The rise of smartphones and tablets and the impending Internet of Things has led to increasing use of mobile broadband, and in turn, the amount of data that is captured and transmitted by telecommunications providers. But with energy prices and environmental concerns rising as well, telcos are now faced with the unenviable challenge of providing greener data centres that are efficient, available, and scalable.
In Data Centre 2025, a global, industry-wide research initiative that involves thought leaders in the data centre industry, Emerson Network Power has explored potential visions for the data centre of the future. Most experts believe the data centre as we know it will undergo massive changes over the next decade. The year 2025 represents a horizon that is close enough to project how current trends could play out -- the data centres being commissioned today will be roughly halfway in their projected lifecycle by 2025, and yet far enough away that there is still leeway to discuss what the future data centre will look like.
Telecommunications companies were asked to identify the No.1 issue driving change in telecommunications. Performance, which was defined to include latency and reliability, is the number one response globally at 41 percent, although it was rated much higher in Asia Pacific at 47 percent. Bandwidth was second-most popular as the No. 1 issue, with 30 percent of Asia Pacific contributors choosing this response, while voice and data convergence preoccupied a remaining 22% of contributors.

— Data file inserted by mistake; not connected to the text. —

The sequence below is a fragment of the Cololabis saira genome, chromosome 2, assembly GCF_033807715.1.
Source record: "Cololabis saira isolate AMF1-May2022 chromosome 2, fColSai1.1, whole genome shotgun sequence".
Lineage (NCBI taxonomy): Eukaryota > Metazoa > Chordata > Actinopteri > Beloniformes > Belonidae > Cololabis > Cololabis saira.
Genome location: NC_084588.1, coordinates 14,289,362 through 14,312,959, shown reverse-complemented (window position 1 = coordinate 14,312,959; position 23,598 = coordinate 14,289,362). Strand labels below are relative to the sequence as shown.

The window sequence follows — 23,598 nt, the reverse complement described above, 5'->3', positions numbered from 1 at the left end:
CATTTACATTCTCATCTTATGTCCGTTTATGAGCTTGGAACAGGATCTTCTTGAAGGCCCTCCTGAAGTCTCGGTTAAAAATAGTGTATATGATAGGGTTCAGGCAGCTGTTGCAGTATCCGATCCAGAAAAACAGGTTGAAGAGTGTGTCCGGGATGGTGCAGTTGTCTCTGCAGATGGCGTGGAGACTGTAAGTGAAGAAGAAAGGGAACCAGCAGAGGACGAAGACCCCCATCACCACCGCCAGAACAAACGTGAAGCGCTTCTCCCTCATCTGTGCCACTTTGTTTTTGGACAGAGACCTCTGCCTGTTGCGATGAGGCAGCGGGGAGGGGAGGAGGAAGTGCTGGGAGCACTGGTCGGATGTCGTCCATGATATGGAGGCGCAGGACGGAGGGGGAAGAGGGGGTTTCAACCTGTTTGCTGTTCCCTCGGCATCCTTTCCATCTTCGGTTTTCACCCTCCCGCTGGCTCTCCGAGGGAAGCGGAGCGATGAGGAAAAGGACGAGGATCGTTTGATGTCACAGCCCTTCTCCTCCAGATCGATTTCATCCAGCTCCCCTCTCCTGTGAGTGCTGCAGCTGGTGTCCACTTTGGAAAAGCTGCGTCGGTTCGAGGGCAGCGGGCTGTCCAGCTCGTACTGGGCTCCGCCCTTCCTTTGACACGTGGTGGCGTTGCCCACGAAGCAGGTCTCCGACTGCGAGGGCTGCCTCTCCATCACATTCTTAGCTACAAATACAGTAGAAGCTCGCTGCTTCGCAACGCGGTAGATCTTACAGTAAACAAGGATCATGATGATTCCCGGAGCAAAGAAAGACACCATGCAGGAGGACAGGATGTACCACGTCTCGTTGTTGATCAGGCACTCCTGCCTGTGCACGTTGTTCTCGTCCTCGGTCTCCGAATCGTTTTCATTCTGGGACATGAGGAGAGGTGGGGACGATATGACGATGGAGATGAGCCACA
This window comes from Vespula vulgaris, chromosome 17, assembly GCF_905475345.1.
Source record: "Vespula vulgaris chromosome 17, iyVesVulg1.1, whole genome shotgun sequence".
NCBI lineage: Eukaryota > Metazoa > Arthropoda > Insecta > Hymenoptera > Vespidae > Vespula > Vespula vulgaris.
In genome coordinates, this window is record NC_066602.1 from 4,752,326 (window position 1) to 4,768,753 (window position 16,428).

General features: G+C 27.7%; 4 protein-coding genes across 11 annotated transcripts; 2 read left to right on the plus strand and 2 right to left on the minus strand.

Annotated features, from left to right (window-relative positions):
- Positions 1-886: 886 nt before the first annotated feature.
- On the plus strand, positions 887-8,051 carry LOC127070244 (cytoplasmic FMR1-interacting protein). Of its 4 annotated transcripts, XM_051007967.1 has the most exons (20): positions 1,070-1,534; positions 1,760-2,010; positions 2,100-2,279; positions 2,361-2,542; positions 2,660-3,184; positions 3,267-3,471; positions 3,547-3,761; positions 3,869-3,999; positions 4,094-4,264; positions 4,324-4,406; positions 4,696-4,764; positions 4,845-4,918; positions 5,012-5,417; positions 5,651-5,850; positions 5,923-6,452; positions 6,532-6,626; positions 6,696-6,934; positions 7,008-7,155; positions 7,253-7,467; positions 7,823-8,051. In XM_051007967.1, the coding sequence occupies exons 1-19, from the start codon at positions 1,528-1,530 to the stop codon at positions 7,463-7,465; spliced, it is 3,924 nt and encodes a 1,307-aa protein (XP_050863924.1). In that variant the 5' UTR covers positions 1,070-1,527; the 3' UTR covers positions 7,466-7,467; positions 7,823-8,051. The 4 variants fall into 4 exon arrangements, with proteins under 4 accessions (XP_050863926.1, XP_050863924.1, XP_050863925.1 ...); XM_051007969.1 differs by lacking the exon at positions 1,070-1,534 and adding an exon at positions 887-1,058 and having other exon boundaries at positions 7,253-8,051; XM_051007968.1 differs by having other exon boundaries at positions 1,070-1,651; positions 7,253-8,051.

Better performance and bandwidth must be supported by outstanding monitoring and management of data centre resources. Twenty-nine percent of data centre industry experts expect full visibility across all data centre layers and systems to be achieved by 2025, with positive implications on efficiency and sustainability. Seventy-two percent of data centre industry experts expect IT resource utilization rates to be at least 60 percent in 2025, against an estimated 20 percent today.
Data centre infrastructure management (DCIM), which manages power and cooling elements in a data centre, must also evolve. A quarter of data centre industry experts expect data centre management systems to self-optimize by 2025, while 43 percent expect data centres to have self-healing capabilities.
Power and cooling requirements might be expected to grow, but close to two-thirds of data centre industry experts (64 percent) believe that it will actually require less energy in 2025 to produce the same level of data centre computing performance available today.
As for where the power may come from, Data Centre 2025 data centre industry experts named renewable energy, particularly solar energy, as a new energy source. Data centre industry experts from Asia Pacific are more optimistic than the U.S. andEurope on the potential for solar energy, predicting that a quarter of power requirements will come from the sun.
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